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This time last week I was still pinching myself, having just left a brief tour at my university of a new arrival of cultural artifacts from Iraq and Syria. A generous donor had gifted them to the university, entrusting our linguists to translate and catalogue these few remaining tokens of common life in the Ancient Near East, perhaps the last remaining glimpses of a part of the planet that has become the bull’s eye in an everlasting war.
My professor suggested I return when I had a week or better still a month to spend with the collection and not just a few hours. Even with just a brief examination, one item stayed with me.
It was a large piece of rock, engraved with about fifteen lines of Ancient Arabic poetry. A devoted and patient artisan had composed the hymn to his beloved sometime around the 9th century BCE, declaring his undying love.
I once tried without any success to carve my initials along with Jack’s on a tree and gave up. I couldn’t imagine how long it took this Arabian poet to create this piece. I wonder if the woman ever saw it. I wonder if they got together. And if they did, I wonder how it turned out.
“I wonder,” Jesus said, “do you understand what I have done?”
Not just tonight, but for these three years that we’ve been together. Did you understand what I was doing?
At Cana, did you understand how important it is to rejoice with those who rejoice? That being present with a family to celebrate milestones like a wedding is part of what it means to be human? Did you understand the significance of radical hospitality that would ensure that the wine would not run out? Did you see that we have more than just a duty to be present, but to contribute to the celebration? Or did you just wonder whether I would show you how to turn water into wine?
That afternoon at Bethany, did you understand how important it is to weep with those who weep? That the death of any person diminishes your own life? Do you understand how vulnerable those two sisters would be without their brother to defend their honor? Do you have any idea how many people at the margins of your world are at risk every day? Or were you just wondering whether Lazarus was really dead?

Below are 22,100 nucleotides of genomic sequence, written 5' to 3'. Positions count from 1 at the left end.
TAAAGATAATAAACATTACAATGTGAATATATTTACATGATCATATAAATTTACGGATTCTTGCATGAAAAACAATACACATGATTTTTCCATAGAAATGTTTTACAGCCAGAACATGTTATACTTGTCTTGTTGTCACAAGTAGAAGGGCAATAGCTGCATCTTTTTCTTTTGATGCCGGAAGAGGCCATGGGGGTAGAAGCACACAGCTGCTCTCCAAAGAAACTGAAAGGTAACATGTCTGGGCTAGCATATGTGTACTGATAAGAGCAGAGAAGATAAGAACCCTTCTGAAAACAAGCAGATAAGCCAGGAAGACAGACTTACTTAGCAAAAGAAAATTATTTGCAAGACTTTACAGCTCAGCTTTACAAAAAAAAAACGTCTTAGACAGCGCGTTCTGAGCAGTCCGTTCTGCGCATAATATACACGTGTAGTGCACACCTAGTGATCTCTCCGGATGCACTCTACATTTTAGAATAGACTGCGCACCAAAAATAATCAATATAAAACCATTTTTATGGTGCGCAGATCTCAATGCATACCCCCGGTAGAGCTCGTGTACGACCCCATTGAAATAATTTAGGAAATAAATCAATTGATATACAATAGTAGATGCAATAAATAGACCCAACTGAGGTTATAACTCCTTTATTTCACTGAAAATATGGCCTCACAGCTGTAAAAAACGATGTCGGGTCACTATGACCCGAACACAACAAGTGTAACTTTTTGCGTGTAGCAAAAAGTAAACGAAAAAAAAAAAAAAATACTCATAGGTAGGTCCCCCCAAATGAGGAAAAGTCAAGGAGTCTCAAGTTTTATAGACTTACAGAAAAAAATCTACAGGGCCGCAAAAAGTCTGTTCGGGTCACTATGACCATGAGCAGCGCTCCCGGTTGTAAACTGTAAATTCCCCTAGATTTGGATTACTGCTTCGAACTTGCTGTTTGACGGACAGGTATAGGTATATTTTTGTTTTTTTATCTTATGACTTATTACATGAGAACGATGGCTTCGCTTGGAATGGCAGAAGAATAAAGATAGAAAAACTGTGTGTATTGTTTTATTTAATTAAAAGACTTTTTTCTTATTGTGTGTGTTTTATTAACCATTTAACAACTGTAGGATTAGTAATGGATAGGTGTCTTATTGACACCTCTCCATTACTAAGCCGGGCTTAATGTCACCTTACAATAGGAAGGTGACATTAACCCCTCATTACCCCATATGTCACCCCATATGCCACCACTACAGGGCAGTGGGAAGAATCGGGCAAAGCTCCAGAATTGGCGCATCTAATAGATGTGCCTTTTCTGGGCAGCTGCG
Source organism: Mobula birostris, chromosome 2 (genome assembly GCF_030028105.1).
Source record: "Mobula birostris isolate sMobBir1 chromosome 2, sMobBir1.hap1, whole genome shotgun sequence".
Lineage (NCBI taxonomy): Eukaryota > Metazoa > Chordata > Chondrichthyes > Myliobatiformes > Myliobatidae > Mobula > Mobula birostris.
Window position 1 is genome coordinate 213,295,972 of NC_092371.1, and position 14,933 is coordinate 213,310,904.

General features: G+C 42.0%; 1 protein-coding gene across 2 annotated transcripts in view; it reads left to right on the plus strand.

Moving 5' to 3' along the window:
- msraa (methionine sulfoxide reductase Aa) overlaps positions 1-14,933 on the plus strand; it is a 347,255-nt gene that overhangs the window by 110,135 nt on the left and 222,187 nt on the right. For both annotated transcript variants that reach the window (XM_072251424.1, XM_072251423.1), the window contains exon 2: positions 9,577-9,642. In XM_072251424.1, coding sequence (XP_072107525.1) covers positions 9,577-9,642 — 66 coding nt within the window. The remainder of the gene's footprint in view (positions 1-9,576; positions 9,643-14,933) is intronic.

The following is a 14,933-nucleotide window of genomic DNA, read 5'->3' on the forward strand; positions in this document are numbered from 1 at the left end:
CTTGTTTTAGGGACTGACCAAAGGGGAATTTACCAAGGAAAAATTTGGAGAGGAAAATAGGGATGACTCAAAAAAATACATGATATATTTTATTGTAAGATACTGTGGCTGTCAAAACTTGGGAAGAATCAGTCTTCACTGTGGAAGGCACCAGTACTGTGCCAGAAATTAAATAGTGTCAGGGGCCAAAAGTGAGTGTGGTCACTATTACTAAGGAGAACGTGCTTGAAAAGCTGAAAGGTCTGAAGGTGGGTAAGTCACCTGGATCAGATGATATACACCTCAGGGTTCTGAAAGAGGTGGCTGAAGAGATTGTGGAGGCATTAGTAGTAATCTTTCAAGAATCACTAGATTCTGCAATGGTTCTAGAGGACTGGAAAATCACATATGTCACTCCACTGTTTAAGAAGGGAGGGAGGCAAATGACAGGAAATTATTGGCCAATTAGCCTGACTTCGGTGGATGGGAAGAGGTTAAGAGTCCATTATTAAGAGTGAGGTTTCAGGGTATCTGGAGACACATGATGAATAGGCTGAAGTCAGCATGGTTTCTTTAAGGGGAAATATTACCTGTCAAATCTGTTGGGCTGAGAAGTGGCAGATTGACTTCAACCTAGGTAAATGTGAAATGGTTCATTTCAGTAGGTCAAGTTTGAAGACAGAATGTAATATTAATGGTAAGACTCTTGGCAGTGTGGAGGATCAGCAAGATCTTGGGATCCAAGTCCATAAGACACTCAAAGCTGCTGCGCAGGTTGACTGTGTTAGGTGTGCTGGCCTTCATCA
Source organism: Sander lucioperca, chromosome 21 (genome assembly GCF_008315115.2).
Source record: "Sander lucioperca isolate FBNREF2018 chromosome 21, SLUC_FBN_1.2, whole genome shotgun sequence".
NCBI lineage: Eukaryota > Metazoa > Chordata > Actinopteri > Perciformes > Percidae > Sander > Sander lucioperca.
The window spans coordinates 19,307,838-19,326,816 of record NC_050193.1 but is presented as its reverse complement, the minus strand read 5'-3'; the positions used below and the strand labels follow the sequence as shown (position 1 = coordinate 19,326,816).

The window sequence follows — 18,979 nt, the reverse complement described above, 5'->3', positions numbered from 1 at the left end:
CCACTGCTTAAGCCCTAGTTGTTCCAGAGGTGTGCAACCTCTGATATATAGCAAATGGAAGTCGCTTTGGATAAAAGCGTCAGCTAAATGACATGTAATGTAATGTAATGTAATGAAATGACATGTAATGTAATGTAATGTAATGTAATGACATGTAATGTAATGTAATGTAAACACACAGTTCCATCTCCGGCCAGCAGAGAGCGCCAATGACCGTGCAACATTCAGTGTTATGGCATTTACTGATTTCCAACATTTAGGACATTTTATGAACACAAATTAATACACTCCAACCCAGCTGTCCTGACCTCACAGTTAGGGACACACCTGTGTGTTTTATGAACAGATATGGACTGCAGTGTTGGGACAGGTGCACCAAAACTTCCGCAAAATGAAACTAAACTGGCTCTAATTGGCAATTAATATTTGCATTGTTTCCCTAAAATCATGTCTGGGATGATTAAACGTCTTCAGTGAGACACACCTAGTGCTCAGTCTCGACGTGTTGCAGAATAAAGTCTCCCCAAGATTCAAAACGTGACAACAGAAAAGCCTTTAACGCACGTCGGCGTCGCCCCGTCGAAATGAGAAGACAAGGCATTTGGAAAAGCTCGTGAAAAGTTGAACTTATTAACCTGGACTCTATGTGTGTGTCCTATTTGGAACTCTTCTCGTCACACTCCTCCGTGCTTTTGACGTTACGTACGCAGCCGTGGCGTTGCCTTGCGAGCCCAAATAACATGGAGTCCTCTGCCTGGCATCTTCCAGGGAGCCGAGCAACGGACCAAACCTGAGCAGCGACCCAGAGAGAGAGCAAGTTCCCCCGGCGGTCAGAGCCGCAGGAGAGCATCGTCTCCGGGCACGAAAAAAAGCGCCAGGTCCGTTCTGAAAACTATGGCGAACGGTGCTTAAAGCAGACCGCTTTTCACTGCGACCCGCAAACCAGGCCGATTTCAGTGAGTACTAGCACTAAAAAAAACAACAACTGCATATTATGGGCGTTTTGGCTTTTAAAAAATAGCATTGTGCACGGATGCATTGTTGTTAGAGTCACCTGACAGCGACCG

And that evening, on the shores beside the Galilee, did you understand that the needs we face will always be greater than the resources that we bring to them? Do you understand that this will always be the calculus of ministry and that responding to it will require our collaboration with God? Or were you just thinking that surely these thousands of people must have homes to go to and that you’ve barely got enough for yourself, much less to share? Were you just thinking that you wanted things the way they were, when it was just you and Jesus, before all these “other” people showed up?
And tonight, do you think that I was just being a gracious host to wash your feet?
I wonder, have you understood any of this? It is mandatory that you follow these examples when you love each other. This is what the prophet Jeremiah was talking about when he said that the law of God will be carved onto the stone of your hearts. This is what undying love looks like.
Mandatory, mandate, mandatum, “Maundy”.
For three years, Jesus had offered undying love to the world he came to deliver from bondage to freedom. His compassionate presence in ordinary and even unpopular social situations created relational artifacts that he expected us to examine and to emulate.
How we care for, love, each other and love “the other” is the continued declaration of Jesus’ love. One day when some archeologists are examining the artifacts of our time, will they see traces of this love? I wonder.
The Rev. Dr. Cynthia Park
March 29, 2018